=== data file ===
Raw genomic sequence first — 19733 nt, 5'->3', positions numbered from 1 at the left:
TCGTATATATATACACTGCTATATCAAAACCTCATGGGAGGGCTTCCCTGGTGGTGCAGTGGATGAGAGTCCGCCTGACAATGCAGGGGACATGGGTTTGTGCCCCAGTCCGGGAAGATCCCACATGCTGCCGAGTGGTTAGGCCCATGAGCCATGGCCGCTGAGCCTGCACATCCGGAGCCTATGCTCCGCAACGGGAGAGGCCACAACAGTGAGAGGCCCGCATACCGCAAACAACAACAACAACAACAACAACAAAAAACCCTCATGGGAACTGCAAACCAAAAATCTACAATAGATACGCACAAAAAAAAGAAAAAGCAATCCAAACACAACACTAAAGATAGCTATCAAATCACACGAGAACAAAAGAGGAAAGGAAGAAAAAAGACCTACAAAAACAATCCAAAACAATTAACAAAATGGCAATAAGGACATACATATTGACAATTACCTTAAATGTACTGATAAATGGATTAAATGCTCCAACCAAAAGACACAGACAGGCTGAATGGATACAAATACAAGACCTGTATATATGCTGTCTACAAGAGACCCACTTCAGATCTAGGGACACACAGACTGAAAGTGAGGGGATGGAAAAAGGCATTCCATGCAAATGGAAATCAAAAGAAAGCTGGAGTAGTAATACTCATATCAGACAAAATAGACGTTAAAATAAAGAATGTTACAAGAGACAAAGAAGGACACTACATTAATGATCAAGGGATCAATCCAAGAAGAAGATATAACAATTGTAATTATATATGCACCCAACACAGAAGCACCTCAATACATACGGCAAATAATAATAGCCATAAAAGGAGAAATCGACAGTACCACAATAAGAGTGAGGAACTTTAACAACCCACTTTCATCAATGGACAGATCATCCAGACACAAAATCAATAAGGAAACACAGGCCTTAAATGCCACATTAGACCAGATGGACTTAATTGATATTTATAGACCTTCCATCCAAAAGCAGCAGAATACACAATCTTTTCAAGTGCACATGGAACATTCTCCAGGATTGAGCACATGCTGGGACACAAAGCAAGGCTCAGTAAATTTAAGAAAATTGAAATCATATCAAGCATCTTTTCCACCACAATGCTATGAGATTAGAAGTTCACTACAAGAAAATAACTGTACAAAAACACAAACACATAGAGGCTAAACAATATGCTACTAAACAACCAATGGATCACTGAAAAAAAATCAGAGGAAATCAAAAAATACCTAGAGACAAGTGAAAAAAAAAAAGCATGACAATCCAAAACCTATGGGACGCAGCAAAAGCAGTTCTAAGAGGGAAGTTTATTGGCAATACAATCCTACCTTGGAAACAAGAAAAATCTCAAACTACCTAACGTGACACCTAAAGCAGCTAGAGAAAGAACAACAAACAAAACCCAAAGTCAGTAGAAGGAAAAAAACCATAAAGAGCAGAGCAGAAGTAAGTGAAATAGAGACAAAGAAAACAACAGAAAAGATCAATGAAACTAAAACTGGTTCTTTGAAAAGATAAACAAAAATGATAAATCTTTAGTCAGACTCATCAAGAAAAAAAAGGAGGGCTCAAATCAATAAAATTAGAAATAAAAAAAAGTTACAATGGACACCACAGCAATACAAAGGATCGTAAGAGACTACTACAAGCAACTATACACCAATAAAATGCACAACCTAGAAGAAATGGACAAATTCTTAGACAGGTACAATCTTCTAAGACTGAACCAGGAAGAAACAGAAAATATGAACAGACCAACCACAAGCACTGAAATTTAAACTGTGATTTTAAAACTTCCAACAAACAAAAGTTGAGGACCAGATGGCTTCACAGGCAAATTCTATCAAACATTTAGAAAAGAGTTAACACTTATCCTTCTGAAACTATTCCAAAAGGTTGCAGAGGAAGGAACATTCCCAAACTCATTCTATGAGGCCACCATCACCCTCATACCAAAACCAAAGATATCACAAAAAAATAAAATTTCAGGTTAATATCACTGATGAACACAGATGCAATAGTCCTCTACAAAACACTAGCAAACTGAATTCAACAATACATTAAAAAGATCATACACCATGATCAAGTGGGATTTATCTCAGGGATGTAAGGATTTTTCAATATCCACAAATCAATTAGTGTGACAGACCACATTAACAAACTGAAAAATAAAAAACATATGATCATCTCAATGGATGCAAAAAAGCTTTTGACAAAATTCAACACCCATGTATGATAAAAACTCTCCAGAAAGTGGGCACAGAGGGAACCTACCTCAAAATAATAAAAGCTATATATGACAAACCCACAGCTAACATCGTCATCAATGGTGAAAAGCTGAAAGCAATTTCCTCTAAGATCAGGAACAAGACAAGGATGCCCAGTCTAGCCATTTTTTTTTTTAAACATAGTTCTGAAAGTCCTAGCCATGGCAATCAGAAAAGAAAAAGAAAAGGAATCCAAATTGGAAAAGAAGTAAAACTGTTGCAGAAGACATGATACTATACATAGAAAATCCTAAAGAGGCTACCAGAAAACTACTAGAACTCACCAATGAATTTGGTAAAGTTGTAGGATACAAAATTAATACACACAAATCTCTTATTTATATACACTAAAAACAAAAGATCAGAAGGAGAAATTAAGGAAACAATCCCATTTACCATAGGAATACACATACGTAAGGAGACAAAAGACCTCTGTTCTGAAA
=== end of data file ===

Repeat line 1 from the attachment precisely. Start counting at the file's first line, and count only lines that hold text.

Raw genomic sequence first — 19733 nt, 5'->3', positions numbered from 1 at the left: